Having said that, Harkness is now in the process of joining the science community in a more formal way: she’s doing an Open University maths course. ‘It got me; I got bitten by the bug,’ she says, a little ruefully. ‘I’ve become the sort of person who watches science and engineeering documentaries and goes: “Hmmm, some more numbers would be nice. Couldn’t they have put a graph in?”’
The funny thing about engineering…
Why did you call your show Humans versus nature?
We wanted to make the point that, you know what, you can’t just leave it up to nature to make everything great, because nature would have us living like animals. It takes human beings to say that we can be more than that, and technology lets us do it.
The story of how humans damage nature is one we’re all used to…
Exactly. But there’s a danger that if you go on about how terrible humans are and the dreadful effects we have on nature — even if you’re doing that in the context of how engineering can help — you’re implying that you should stop doing anything. Anything we do has an impact on nature, but that’s not necessarily a bad thing. If we hadn’t affected nature, we’d all be dying at the age of 30, illiterate, never having travelled further from the place we were born than we could walk. The possibilities the modern world has opened up for the ordinary person are tremendous, even though they’re unevenly distributed as yet.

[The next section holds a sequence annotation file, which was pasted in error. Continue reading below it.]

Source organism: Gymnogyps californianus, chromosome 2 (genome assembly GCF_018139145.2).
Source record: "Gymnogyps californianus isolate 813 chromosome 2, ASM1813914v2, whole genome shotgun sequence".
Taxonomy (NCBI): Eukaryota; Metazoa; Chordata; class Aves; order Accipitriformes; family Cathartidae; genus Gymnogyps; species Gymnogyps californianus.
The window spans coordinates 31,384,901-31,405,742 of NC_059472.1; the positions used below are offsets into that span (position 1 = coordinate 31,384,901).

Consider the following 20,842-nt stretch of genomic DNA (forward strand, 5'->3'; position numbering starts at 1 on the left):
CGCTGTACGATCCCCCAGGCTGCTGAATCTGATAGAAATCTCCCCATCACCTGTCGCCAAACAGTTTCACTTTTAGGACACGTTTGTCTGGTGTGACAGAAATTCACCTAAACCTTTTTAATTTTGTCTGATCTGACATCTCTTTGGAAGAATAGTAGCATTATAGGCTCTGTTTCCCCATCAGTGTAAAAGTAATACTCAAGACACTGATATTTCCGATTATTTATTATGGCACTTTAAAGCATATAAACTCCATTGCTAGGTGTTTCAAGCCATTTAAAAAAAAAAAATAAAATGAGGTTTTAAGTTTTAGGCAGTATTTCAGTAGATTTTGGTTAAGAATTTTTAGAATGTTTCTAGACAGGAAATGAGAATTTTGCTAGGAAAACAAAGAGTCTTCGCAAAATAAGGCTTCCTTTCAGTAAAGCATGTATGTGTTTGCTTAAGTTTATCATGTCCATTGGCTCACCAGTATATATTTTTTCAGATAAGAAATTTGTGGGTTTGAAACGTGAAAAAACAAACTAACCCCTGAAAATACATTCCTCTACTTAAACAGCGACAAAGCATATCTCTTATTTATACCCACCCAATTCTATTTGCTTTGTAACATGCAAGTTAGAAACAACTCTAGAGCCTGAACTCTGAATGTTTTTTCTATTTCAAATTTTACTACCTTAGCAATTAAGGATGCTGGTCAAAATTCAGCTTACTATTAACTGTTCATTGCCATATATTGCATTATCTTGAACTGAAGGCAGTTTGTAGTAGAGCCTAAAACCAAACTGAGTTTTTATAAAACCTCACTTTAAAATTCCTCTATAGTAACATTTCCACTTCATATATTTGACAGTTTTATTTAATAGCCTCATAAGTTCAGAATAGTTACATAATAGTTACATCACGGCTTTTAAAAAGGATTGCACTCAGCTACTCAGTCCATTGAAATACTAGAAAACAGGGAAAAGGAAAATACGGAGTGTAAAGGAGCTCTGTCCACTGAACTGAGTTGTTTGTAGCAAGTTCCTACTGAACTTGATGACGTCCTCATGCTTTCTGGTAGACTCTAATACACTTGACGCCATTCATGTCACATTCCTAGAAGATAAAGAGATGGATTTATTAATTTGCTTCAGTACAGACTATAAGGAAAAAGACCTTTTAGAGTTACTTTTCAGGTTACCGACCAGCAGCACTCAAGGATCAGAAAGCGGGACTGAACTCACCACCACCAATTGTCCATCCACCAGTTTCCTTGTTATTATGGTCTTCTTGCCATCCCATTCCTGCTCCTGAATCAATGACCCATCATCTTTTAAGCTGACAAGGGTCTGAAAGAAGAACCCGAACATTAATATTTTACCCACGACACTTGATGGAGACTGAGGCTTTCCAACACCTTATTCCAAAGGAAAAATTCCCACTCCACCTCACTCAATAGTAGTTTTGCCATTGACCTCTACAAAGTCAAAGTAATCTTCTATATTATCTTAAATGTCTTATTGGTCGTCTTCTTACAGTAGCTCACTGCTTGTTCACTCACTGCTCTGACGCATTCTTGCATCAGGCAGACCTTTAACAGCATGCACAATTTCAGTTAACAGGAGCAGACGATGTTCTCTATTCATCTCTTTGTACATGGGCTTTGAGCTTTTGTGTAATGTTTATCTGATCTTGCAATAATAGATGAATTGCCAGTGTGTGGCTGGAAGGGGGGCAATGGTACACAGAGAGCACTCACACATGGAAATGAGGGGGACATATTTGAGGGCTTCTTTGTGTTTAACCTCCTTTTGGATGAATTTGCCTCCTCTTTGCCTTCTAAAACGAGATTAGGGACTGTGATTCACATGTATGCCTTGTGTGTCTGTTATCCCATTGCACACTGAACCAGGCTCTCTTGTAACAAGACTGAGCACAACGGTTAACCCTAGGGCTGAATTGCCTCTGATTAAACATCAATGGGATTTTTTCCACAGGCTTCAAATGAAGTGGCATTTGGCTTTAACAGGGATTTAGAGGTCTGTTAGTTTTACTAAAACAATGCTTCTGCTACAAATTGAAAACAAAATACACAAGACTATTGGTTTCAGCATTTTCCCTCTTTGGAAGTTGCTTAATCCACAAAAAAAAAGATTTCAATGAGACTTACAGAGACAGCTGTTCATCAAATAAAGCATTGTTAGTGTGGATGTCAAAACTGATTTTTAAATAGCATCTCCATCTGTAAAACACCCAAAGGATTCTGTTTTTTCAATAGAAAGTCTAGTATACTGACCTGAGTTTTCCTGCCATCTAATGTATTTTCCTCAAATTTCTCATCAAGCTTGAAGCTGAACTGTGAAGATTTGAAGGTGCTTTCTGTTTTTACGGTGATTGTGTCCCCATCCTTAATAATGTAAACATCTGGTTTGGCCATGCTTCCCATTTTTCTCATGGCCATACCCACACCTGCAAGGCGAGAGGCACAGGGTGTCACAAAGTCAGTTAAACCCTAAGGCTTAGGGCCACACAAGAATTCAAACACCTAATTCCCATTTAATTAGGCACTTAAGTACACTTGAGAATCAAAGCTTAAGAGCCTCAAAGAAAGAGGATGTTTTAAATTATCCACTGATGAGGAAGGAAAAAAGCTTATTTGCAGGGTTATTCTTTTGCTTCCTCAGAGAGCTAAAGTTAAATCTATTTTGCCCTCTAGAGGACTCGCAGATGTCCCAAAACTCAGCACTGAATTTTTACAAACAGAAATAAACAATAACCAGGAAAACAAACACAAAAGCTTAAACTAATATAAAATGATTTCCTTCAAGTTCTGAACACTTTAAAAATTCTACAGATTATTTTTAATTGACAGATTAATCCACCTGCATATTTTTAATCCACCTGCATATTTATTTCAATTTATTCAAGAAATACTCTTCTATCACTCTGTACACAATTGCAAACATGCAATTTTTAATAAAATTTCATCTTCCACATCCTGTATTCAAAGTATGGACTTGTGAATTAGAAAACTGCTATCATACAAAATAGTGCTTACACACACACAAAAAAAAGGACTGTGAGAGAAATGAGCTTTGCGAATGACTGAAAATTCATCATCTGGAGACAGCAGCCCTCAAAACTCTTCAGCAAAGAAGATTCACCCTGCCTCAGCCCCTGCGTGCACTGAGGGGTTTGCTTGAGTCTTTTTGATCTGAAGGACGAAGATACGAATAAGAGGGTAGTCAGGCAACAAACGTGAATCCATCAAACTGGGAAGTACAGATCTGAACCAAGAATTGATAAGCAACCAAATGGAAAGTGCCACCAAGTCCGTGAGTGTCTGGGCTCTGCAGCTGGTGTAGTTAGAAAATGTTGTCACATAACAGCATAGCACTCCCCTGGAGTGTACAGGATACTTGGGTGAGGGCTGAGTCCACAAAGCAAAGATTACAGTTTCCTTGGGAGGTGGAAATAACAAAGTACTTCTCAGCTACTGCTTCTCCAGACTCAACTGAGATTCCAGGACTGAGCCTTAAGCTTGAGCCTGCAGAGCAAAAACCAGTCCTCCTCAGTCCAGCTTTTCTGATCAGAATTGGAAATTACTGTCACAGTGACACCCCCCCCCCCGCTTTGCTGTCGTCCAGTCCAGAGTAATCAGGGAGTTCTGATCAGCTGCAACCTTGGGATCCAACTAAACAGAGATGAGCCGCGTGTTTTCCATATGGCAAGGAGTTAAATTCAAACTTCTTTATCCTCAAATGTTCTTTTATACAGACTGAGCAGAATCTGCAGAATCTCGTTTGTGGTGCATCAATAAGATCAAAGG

And technology can play a big role in improving the effects of older industry on the environment.
Yes, and this is a great place to talk about that. We’re sitting in Soho; the sky’s clear, the buildings are clean, we can drink the water. One hundred and fifty years ago the Thames was thick with sewage; now there are fish in it. The streets were full of soot, the streets were covered with manure, there was a cholera epidemic. It’s down to engineering that that’s no longer true.
How did you research the show?
We both have engineer friends and contacts, and we’re not shy of asking people. The thing is, we found with Your days are numbered that if you get anything wrong or miss something out, there will be somebody in the audience who will point it out. But it is a better class of heckle.
Were there any surprises?
When I was working with Helen Pilcher, I discovered that one of her ancestors, Percy Pilcher, was a pioneer of flight. I mentioned that to my dad, and he told us that my stepmother’s grandfather worked with Pilcher, invented the epicyclic gearbox and was the co-inventor of the tank!
[Editor’s note: Timandra’s family connection, Major Walter Gordon Wilson, was obituarised in The Engineer in 1957]
Winner of the Independent’s columnist competition in 1997, Timandra Harkness has written journalism, novels, plays and short films. She facilitates public events for the Dana Centre, the Wellcome Foundation, the British Science Association and the British Council, and is on the advisory panel for the Cheltenham Science Festival.
Humans versus nature: engineering for the win can be seen at the Edinburgh Fringe Festival, at the Assembly George Square, from 2–14 August.